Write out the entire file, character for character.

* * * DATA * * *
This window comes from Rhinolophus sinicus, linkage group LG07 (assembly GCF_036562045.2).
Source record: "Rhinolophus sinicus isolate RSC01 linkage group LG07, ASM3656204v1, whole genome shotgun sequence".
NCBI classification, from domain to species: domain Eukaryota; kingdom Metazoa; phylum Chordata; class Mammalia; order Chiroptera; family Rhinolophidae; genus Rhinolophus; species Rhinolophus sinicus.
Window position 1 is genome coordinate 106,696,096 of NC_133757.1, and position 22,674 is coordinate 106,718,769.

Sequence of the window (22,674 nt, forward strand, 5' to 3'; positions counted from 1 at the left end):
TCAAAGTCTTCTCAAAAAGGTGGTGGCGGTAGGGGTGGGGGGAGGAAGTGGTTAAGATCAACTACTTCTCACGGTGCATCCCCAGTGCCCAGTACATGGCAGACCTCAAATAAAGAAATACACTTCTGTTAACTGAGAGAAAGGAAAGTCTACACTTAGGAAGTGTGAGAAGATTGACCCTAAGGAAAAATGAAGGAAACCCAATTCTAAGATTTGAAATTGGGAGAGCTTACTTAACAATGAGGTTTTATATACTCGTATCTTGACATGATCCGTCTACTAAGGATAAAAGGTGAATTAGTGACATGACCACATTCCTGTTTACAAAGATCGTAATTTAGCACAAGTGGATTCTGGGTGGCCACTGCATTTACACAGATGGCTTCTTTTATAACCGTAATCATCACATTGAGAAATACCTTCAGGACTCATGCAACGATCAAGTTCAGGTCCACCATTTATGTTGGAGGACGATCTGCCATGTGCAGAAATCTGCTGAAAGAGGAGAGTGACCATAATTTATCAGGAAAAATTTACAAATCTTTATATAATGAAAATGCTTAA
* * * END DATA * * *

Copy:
This window comes from Rhinolophus sinicus, linkage group LG07 (assembly GCF_036562045.2).
Source record: "Rhinolophus sinicus isolate RSC01 linkage group LG07, ASM3656204v1, whole genome shotgun sequence".
NCBI classification, from domain to species: domain Eukaryota; kingdom Metazoa; phylum Chordata; class Mammalia; order Chiroptera; family Rhinolophidae; genus Rhinolophus; species Rhinolophus sinicus.
Window position 1 is genome coordinate 106,696,096 of NC_133757.1, and position 22,674 is coordinate 106,718,769.

Sequence of the window (22,674 nt, forward strand, 5' to 3'; positions counted from 1 at the left end):
TCAAAGTCTTCTCAAAAAGGTGGTGGCGGTAGGGGTGGGGGGAGGAAGTGGTTAAGATCAACTACTTCTCACGGTGCATCCCCAGTGCCCAGTACATGGCAGACCTCAAATAAAGAAATACACTTCTGTTAACTGAGAGAAAGGAAAGTCTACACTTAGGAAGTGTGAGAAGATTGACCCTAAGGAAAAATGAAGGAAACCCAATTCTAAGATTTGAAATTGGGAGAGCTTACTTAACAATGAGGTTTTATATACTCGTATCTTGACATGATCCGTCTACTAAGGATAAAAGGTGAATTAGTGACATGACCACATTCCTGTTTACAAAGATCGTAATTTAGCACAAGTGGATTCTGGGTGGCCACTGCATTTACACAGATGGCTTCTTTTATAACCGTAATCATCACATTGAGAAATACCTTCAGGACTCATGCAACGATCAAGTTCAGGTCCACCATTTATGTTGGAGGACGATCTGCCATGTGCAGAAATCTGCTGAAAGAGGAGAGTGACCATAATTTATCAGGAAAAATTTACAAATCTTTATATAATGAAAATGCTTAA